You need a high clearance vehicle for the back roads but not a nice new one. I took my Explorer there once and the awful roads actually caused a part inside the steering wheel to break off and clunk around until I took it apart one night. I think next time we will take a rental instead.
Those are great shots of the road runners. I can never get that close to them.
Welcome to Nevada, may we take your money? Snort.
Great photos. It's been ages since I've been to Death Valley and your pics are makeing me start thinking, Road Trip Time.
Lol. That's the same place we camped when we were kids:) We ran all over that place. Would get up early and eat my breakfast under the dates.
Oh wow, fabulous pictures, Roybird. Hope you will take the Unknown Bird over to the Bird ID forum and get him named..... he looks like a cross between a raven and a hawk, that beak looks very raptor-y. You can tell I am an identity expert especially with birds, lol!
The pic of the pupfish was great, I could see them quite clearly.
delightful little tour, thank you.
Hi roybird. Love the water pic and the blue and purple hillside and the raven. I want to go on a road trip too now.
Luvly pics roybird. I still have yet to see a roadrunner although I have galavanted through their territory many a time. I luv the 'Borax and I' pic.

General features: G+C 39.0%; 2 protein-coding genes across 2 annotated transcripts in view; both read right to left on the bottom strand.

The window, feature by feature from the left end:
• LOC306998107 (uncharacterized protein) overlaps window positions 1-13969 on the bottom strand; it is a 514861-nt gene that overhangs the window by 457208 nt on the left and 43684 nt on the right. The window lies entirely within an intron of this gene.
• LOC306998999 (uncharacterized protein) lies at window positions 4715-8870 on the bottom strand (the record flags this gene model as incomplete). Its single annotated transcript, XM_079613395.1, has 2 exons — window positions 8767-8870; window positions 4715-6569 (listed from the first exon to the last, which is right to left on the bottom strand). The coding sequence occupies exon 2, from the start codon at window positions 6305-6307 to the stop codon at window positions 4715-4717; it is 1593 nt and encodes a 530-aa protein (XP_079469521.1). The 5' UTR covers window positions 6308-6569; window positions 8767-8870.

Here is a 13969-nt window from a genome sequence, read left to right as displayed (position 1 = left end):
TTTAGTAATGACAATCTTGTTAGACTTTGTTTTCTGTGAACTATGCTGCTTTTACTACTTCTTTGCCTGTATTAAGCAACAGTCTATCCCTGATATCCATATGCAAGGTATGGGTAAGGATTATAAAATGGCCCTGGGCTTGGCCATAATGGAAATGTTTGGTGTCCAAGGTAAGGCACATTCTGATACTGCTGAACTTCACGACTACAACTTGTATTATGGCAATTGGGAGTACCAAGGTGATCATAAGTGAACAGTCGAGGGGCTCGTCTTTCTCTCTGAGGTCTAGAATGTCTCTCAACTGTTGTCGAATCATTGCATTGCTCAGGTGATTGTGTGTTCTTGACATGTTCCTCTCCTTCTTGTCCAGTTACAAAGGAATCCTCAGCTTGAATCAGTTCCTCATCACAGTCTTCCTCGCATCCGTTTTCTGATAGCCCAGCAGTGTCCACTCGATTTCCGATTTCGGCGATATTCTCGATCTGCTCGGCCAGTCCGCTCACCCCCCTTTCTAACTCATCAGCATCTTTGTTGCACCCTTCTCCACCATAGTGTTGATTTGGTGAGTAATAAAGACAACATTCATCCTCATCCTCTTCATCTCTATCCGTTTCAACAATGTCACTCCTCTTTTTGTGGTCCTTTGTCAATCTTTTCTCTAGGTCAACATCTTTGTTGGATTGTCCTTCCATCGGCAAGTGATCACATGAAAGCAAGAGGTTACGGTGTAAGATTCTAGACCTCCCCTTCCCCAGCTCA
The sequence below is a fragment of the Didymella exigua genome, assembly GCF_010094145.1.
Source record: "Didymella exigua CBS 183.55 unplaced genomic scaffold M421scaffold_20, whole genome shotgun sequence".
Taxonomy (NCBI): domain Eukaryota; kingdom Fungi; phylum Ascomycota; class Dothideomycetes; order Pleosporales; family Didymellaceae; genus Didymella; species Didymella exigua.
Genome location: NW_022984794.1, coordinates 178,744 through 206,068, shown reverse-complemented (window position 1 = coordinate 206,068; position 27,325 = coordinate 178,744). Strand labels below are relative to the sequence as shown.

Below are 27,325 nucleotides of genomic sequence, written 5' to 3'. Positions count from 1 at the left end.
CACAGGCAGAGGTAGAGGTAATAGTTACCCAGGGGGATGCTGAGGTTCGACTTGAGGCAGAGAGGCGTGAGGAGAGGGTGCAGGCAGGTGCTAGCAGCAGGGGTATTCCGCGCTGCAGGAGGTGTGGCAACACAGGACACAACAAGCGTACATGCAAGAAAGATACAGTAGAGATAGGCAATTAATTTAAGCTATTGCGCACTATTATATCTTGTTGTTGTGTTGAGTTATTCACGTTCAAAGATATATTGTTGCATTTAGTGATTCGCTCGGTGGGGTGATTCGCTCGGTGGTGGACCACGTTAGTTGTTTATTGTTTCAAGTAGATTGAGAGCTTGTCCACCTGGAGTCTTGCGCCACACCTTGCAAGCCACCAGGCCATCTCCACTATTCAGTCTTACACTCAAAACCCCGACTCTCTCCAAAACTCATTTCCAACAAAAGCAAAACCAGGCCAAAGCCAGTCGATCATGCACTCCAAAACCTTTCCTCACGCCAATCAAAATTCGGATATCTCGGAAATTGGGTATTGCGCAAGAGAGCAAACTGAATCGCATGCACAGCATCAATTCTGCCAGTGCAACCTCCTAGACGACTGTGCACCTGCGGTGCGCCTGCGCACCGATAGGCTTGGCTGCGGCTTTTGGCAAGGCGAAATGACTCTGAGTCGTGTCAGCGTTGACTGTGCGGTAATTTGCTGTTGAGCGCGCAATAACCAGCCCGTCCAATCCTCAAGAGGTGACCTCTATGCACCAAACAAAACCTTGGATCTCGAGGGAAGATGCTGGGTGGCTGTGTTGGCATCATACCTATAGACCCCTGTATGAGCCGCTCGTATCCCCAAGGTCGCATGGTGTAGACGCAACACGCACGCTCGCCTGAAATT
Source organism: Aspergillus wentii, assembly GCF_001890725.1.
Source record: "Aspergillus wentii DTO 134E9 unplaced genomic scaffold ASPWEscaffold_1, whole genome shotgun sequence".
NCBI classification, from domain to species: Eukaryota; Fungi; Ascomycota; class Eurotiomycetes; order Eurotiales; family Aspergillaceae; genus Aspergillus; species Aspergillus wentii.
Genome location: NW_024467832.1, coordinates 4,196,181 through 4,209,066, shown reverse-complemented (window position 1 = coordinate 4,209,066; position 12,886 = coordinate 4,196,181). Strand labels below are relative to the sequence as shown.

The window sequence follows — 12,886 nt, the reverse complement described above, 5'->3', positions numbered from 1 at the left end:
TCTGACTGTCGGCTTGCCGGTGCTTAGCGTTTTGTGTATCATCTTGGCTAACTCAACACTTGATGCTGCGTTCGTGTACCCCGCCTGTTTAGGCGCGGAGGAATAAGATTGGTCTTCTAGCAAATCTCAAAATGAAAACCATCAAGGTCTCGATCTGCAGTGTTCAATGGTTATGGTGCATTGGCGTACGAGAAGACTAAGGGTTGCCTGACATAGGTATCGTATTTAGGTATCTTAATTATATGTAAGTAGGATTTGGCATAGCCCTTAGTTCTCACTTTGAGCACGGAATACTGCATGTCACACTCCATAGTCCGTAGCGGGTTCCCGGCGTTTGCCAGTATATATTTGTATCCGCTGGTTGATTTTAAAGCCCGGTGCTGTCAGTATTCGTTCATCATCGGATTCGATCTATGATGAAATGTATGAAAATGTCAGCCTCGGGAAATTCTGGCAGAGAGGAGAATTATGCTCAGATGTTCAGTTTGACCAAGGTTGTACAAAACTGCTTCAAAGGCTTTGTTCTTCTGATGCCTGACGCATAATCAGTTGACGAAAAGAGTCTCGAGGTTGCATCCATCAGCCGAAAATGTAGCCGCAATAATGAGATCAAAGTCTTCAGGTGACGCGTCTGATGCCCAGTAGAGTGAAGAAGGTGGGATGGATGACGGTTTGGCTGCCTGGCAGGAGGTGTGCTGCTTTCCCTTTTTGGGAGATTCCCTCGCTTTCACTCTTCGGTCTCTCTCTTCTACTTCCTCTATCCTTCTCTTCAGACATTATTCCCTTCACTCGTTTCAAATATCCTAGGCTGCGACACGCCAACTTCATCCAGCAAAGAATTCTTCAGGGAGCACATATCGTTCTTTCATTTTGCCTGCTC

I loved it all. The multicolored rock looked like marble but couldn't have been. The yellow flower looked like one of our native sunflowers here in New Mexico. The unknown bird looked to me like some form of crow -- perhaps a grackle. He sure looked grumpy. I loved the photo of the Roadrunner. I have seen them, but never in time to even get a good look and certainly not to photograph them. And the pupfish were a wonder to me. I didn't even know about them.
In fact, I didn't know there was so much to see in Death Valley. Your photo essay was an education for me!
You are an outstanding photographer. Save the water photo for next year's DG photo contest.
Of course just one of the many reasons that our beluved funny little bird won FIRST in the DG photo contest ^_^ I just luv her pics. It's like a movie of stills. Of course now I'm talking about you roybird in the third person. HOW RUDE! I'm so sorry roybird. I just got carried away with the beautifulness.
Not a grackle, I don't think. They are never as handsome as that.
now watch someone prove me wrong. ;-)
Well, I can tell you I know zilch about birds. I do recognize robins and ravens, though.
As a PS, I have pretty good vision, but I am a disaster with binoculars. I once took a bird watching class in which we would go charging through the brush with the teacher saying -- there it is, see it's white eye-ring? And I couldn't see the bird. I love birds and think they are cute and valuable, but I am not much good at identifying and often even seeing them.
This message was edited Mar 18, 2009 11:22 PM
What frustrates me is when one sings or calls and I know it is *right there* but for the life of me I can't spot it. Drives me to distraction sometimes. Well, almost.....
but we had vast quantities of grackles in NC where I lived before here, not a nice thing to have, very noisy and intrusive they are. so I don't want Roybird's handsome example to be a grackle, they are not on my nice bird list at all. ;-)